Then, there's the enrapturing material, and for that, you don't have to look much further than "Relax". Contrary to its name, the song opens with Karam-like menace and sneering before launching into a punchy post-hardcore jilt. It's one of the few times on the LP that Spencer sounds genuinely unhinged, his screams meshing well with the jittery guitar harmonics. Closer "This Dead Sea" is just what the doctor ordered, another bottom-heavy funeral dirge full of venom. In the song's last minute, there's a descent into madness as Spencer roars, a real Heart of Darkness reckoning, that is perhaps the finest moment on the album.

Savin' the good stuff 'til the end? Not quite. This thing's good all along. And, well, well, well, it turns out these guys know how to close the deal the same way they opened it – with beautiful invectives of noise.

8
Music


Books


Film


Recent
Games

On Point and Click Adventure Games with Creator Joel Staaf Hästö

Point and click adventure games, says Kathy Rain and Whispers of a Machine creator Joel Staaf Hästö, hit a "sweet spot" between puzzles that exercise logical thinking and stories that stimulate emotions.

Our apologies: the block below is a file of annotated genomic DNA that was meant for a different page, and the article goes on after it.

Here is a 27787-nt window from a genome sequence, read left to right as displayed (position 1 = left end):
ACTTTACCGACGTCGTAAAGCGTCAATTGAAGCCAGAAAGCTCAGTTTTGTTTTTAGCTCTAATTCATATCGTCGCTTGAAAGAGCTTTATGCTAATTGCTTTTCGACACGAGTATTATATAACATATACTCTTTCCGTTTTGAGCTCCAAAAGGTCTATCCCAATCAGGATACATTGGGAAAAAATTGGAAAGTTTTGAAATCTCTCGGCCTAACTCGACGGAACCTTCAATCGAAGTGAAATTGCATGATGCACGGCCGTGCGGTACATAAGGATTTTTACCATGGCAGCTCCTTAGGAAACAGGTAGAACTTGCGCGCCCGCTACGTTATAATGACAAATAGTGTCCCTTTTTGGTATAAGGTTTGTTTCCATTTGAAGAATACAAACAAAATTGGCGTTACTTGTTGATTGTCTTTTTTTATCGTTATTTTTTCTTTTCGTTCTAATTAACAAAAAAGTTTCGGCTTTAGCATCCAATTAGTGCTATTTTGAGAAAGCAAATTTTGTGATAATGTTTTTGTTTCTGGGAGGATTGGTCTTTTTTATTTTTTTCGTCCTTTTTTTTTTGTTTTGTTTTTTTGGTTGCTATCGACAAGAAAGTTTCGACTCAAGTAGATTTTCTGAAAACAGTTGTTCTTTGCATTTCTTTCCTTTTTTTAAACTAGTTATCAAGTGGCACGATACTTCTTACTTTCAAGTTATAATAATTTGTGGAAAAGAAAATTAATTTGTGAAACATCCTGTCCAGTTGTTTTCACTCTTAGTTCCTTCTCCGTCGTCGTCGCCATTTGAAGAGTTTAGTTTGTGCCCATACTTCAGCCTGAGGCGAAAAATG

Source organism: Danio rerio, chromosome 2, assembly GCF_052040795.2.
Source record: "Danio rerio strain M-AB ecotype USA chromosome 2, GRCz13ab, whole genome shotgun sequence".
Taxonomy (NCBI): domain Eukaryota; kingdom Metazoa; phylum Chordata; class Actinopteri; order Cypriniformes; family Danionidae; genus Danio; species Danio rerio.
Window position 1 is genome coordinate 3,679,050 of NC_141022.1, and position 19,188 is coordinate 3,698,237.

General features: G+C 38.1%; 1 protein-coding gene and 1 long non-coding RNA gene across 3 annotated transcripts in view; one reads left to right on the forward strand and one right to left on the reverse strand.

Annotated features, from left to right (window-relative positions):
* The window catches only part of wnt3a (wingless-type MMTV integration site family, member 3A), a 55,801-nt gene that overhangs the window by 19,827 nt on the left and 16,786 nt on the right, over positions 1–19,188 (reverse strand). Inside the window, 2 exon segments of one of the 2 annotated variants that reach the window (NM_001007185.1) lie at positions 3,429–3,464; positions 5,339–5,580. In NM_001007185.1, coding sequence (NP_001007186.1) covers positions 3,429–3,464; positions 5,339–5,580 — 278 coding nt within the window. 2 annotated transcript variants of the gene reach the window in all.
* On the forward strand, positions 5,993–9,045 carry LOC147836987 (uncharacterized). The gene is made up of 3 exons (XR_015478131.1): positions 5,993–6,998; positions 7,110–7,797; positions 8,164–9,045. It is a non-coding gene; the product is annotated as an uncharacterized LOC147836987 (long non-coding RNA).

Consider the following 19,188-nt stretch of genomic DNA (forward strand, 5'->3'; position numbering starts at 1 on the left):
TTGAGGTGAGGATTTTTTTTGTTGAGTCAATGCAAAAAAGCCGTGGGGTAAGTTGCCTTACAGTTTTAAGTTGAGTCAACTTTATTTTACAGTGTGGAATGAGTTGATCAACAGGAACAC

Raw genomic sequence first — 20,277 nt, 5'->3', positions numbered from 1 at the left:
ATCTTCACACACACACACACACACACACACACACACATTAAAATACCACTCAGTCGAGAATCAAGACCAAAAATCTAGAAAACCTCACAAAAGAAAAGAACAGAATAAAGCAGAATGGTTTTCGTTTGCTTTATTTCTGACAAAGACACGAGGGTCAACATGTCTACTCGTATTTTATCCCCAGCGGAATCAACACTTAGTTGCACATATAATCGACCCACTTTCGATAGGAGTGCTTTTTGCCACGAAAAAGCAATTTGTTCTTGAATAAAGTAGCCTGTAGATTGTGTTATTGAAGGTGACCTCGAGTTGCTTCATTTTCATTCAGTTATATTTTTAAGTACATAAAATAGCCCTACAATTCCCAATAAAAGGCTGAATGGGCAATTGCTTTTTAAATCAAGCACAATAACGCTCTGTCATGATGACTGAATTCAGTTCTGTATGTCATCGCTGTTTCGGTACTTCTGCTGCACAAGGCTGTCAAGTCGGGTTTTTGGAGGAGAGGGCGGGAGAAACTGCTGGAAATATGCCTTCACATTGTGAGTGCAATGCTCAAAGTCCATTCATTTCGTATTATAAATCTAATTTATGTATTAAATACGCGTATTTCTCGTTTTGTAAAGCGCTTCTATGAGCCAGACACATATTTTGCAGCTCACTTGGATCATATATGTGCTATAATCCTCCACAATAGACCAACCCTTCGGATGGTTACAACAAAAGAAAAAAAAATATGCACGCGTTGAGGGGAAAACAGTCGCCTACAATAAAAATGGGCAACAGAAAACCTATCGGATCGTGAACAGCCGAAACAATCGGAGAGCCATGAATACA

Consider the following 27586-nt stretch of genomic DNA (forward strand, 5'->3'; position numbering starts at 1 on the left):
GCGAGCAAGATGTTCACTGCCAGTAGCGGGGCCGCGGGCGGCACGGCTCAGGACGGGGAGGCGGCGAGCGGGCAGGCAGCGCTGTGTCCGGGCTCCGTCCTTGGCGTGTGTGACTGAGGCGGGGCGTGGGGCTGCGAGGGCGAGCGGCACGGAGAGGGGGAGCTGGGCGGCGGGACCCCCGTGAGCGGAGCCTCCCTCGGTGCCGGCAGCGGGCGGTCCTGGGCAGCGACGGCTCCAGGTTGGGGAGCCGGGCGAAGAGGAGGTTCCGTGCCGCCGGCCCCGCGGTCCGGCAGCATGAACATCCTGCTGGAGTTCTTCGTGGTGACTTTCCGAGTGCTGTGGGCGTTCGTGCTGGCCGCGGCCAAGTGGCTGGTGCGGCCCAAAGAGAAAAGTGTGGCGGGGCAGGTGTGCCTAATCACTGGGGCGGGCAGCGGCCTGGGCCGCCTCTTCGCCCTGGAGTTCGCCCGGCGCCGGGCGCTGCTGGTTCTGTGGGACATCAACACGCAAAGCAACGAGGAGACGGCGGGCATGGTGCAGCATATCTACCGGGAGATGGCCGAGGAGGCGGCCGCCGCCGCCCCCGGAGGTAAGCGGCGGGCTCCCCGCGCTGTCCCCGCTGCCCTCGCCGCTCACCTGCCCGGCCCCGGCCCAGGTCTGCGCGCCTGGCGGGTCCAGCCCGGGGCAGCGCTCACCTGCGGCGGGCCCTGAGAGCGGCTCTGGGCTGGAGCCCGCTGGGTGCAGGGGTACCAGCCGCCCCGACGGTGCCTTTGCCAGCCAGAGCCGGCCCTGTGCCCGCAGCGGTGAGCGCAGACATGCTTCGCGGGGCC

Music

The 50 Best Post-Punk Albums Ever: Part 1, Gang of Four to the Birthday Party

If we must #quarantine, at least give us some post-punk. This week we are revisiting the best post-punk albums of all-time and we kick things off with Gang of Four, Public Image Ltd., Throbbing Gristle, and more.

Music

Alison Chesley Toils in Human and Musical Connectivity on Helen Money's 'Atomic'

Chicago-based cellist, Alison Chesley (a.k.a. Helen Money) creates an utterly riveting listen from beginning to end on Atomic.

Music

That Kid's 'Crush' Is a Glittering Crossroads for E-Boy Music

That Kid's Crush stands out for its immediacy as a collection of light-hearted party music, but the project struggles with facelessness.

Books

Percival Everett's ​​​'Telephone​​​' Offers a Timely Lesson

Telephone provides a case study of a family dynamic shaken by illness, what can be controlled, and what must be accepted.

Reviews

Dream Pop's Ellis Wants to be 'Born Again'

Ellis' unhappiness serves as armor to protect her from despair on Born Again. It's better to be dejected than psychotic.

Music

Counterbalance No. 10: 'Never Mind the Bollocks, Here's the Sex Pistols'

The Spirit of ’77 abounds as Sex Pistols round out the Top Ten on the Big List. Counterbalance take a cheap holiday in other people’s misery. Right. Now.

Film

'Thor: Ragnorak' Destroys and Discards the Thor Mythos

Taika Waititi's Thor: Ragnarok takes a refreshingly iconoclastic approach to Thor, throwing out the old, bringing in the new, and packaging the story in a colourful, gorgeously trashy aesthetic that perfectly captures the spirit of the comics.

Music

Alps 2 and Harry No Release Eclectic Single "Madness at Toni's Chip Shop in Wishaw" (premiere)

Alps 2 and Harry NoSong's "Madness at Toni's Chip Shop in Wishaw" is a dizzying mix of mangled 2-step rhythms and woozy tranquil electronics.

Music

Kathleen Grace and Larry Goldings Team for Wonderfully Sparse "Where Or When" (premiere)